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Council on Environmental Quality To Be Replaced by Smaller Office

By Dan Fagin
Newsday

Surprising his allies in Congress and environmental groups, President Clinton said Monday that he would move to abolish the White House Council on Environmental Quality and replace it with a smaller office he said would have more clout.

Since its creation in 1969, the council has been the prime vehicle for raising environmental issues in the decision-making circles of the White House. But the council was ignored by former President Reagan, and had only limited influence under former President Bush.

In announcing the reshuffling Monday, Clinton said that environmental policy would instead be coordinated by a new, slimmed-down office that would be intimately involved in White House policymaking, rather than having a simply advisory role.

"The days of photo-op environmentalism are over,'' Clinton told reporters. Moments before he spoke, an aide had placed leather-bound books behind a White House podium to provide a more photogenic background for television cameras.

If approved by Congress, the shift will help Clinton fulfill two campaign promises: to cut White House staffing and to raise the profile of environmental issues.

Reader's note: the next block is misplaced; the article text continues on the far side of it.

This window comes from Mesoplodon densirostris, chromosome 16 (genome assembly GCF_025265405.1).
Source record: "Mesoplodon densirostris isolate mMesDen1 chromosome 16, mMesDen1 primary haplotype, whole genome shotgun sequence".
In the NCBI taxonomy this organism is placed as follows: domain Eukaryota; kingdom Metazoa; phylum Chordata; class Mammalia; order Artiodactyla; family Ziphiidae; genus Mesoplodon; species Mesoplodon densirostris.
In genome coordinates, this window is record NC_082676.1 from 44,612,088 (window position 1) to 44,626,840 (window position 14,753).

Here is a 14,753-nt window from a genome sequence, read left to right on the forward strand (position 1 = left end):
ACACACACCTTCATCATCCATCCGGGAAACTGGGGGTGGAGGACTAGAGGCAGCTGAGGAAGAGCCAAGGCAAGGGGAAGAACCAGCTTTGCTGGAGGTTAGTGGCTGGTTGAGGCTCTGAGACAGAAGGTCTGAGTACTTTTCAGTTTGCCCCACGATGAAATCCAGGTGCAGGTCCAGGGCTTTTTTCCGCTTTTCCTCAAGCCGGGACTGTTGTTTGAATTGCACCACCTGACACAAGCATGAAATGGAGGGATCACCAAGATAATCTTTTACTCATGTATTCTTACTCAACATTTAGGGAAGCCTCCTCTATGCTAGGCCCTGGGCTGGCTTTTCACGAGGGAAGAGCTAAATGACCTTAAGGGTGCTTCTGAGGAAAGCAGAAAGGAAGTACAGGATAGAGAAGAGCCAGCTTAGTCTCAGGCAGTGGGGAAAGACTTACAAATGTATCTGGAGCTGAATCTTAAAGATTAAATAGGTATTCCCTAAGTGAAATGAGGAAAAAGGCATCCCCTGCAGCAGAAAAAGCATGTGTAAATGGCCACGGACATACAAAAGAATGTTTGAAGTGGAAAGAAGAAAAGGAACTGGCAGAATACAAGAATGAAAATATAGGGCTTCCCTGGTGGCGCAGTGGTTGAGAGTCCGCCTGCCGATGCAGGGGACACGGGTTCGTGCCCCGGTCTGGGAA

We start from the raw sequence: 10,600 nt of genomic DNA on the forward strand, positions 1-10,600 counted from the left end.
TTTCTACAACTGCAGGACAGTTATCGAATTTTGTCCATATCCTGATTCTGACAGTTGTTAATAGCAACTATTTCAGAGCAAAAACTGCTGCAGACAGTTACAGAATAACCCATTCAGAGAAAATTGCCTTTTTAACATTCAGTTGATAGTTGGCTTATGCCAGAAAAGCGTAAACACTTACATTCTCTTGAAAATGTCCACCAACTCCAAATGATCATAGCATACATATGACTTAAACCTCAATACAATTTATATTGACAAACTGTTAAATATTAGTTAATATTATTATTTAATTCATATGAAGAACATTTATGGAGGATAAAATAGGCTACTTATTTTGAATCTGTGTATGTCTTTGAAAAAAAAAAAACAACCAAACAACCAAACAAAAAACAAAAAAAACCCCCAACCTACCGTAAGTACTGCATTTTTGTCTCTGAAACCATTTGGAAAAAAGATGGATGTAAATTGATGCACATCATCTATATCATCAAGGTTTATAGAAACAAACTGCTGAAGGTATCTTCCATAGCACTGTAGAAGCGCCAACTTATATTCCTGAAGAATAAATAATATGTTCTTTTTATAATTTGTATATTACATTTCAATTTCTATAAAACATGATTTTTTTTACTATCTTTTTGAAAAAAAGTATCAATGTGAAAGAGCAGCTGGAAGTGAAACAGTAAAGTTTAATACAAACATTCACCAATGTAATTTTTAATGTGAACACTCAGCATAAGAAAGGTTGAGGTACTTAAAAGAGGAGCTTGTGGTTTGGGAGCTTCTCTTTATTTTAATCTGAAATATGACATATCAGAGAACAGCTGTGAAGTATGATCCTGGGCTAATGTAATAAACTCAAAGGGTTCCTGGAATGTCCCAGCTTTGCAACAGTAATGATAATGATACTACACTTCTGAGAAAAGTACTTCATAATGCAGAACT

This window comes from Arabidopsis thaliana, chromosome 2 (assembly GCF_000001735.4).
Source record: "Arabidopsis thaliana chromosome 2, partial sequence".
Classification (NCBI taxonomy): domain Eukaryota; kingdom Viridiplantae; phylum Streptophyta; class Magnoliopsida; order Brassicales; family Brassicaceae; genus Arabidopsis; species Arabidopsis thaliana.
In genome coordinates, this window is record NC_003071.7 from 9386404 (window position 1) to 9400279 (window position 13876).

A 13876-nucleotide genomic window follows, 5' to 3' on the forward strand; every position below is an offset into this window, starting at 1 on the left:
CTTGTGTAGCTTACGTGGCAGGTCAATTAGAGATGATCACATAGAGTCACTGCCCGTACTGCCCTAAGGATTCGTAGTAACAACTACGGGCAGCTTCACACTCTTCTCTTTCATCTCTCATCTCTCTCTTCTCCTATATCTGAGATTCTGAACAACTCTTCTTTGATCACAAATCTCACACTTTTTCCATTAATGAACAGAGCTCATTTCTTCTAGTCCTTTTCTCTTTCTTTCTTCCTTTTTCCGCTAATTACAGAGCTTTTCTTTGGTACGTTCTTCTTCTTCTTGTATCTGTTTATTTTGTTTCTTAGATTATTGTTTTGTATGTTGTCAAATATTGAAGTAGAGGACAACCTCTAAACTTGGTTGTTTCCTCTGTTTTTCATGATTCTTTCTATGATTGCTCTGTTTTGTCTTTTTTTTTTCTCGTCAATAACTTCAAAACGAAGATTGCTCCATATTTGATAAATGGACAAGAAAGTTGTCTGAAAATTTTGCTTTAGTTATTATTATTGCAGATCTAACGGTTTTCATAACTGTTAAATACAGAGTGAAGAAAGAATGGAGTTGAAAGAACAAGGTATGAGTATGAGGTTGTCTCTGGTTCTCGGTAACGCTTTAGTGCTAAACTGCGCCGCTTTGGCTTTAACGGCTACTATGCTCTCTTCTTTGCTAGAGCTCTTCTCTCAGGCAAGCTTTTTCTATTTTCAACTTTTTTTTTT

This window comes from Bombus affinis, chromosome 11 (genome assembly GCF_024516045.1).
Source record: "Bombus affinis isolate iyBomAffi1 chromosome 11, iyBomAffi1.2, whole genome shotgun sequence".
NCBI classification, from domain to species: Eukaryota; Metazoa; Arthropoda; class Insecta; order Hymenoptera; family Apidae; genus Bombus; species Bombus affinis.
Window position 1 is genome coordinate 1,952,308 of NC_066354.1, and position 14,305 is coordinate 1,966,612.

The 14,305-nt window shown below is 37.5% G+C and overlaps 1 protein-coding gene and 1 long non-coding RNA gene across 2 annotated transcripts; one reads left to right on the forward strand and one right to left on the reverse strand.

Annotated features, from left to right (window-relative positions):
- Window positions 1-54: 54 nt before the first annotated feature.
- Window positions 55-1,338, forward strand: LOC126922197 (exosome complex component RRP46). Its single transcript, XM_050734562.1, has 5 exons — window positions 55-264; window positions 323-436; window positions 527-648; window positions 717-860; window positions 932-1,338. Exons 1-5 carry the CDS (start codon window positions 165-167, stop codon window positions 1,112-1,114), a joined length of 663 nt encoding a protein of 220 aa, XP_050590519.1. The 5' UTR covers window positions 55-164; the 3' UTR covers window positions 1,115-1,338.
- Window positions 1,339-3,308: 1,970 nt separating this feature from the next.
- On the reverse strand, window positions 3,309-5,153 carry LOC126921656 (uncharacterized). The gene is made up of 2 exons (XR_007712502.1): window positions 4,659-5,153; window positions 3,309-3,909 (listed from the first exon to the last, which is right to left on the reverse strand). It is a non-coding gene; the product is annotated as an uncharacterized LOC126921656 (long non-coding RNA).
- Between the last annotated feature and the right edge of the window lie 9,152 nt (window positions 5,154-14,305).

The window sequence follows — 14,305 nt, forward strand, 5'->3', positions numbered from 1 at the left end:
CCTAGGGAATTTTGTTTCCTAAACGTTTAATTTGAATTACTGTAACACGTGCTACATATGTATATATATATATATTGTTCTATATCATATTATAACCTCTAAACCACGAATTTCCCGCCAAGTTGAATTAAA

And it would further expand Vice President Al Gore's hegemony on environmental matters, since his chief environmental aide would run the new office. Another ex-aide to Gore, Carol Browner, already has been named administrator of the Environmental Protection Agency.

But there was no assurance Monday that Congress would go along with the plan. Rep. John Dingell, D-Mich., who chairs the powerful Energy and Commerce Committee, authored the law creating the council and successfully resisted efforts to abolish it by Reagan and by former President Carter. "Congressman Dingell told the vice president he'd take a look at the proposal, but there's no commitment,'' said Dingell spokesman Dennis Fitzgibbons.

Leaders of environmental groups were generally supportive. Some, however, said that Clinton should have kept the council and restored its clout.

"This basically returns the number of White House environmental staff back to the levels of the Reagan administration,'' when it went from 60 workers to 16, said World Wildlife Fund Chairman Russell Train, the council's first chairman from 1970-73. "We had a staff of 54 during the Nixon administration, and it seemed to me we could barely do the job we were doing.''

The council has a $2.8 million budget and 30 employees, but council spokesman Dale Curtis said that only about 15 will be retained.

They will report to the new Office on Environmental Policy to be headed by Gove's chief environmental adviser, Kathleen McGinty, 29. She will participate in the National Security Council, the National Economic Council and the Domestic Policy Council.

"Although it may appear technically to be a downgrade, I think it's really going to elevate the environment to a much higher status,'' said Elizabeth Raisbeck, senior vice president of the National Audubon Society.